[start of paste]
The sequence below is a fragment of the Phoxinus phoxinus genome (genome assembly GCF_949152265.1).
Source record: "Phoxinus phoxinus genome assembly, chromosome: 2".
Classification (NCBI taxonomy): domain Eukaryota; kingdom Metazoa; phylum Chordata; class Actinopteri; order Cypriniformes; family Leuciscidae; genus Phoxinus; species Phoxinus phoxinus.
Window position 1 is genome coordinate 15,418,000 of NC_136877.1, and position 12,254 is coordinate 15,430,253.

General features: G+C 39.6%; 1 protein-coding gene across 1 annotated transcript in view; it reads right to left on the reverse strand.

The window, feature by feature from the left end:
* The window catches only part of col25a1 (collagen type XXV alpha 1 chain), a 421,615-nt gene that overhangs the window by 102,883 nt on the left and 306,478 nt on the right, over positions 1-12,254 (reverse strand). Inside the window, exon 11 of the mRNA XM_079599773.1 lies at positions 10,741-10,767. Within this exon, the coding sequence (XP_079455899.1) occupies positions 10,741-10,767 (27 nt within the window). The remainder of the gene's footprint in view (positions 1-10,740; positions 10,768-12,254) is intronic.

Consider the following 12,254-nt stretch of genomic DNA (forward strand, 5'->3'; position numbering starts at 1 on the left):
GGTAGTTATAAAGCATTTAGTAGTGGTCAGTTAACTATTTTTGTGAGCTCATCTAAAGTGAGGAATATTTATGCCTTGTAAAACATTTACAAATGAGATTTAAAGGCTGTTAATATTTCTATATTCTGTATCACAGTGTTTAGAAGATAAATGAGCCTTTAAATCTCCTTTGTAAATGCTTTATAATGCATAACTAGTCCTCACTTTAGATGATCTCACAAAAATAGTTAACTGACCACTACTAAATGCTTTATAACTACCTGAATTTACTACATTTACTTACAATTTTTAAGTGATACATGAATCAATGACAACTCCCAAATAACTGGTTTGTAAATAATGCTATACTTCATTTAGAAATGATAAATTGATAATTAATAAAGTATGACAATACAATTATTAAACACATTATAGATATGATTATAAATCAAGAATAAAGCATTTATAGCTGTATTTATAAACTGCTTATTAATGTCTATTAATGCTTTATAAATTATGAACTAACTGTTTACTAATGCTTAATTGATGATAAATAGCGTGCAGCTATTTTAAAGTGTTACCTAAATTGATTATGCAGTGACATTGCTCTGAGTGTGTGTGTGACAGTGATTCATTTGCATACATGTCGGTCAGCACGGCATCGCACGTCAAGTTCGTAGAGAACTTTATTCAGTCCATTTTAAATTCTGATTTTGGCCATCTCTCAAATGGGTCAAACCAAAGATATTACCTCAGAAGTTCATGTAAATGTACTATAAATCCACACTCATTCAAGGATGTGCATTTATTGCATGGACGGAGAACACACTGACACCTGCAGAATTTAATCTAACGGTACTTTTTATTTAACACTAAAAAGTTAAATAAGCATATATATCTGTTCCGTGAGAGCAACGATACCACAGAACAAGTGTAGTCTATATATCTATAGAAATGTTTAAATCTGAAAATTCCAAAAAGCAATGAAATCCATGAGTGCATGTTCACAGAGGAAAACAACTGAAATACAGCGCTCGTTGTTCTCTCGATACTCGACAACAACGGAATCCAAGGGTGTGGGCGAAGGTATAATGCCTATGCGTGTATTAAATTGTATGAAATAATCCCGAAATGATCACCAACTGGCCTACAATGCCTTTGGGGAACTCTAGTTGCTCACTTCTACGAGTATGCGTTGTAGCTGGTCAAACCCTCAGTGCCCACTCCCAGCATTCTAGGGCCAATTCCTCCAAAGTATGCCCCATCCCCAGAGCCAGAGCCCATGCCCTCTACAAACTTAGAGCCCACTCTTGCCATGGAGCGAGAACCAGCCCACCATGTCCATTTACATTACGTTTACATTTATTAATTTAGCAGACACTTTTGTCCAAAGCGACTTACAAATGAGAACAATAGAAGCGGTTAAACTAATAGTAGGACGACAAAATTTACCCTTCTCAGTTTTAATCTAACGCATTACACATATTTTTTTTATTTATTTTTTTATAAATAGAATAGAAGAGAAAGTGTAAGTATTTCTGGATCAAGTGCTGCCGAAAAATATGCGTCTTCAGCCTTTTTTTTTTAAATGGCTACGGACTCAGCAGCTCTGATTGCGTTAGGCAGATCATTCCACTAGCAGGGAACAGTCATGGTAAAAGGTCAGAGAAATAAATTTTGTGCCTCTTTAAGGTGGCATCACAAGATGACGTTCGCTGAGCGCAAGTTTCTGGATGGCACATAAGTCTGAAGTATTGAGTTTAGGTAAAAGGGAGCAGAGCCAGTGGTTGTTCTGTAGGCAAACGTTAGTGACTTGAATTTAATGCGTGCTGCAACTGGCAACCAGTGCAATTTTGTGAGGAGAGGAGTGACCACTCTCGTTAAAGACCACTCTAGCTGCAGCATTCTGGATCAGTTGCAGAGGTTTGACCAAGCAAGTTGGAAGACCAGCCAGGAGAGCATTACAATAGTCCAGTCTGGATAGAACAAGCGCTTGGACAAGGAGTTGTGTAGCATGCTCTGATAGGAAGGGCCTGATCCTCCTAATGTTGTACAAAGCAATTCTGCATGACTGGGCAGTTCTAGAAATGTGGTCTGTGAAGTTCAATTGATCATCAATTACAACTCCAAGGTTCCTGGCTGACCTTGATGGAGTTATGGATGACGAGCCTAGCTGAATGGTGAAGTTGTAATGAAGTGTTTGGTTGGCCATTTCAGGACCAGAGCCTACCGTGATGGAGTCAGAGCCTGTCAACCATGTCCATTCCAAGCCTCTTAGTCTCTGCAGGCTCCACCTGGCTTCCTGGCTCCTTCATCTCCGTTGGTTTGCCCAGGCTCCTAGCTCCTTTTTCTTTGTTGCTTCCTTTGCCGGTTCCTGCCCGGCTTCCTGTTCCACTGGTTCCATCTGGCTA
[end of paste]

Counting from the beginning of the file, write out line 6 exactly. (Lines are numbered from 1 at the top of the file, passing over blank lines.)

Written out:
The window, feature by feature from the left end: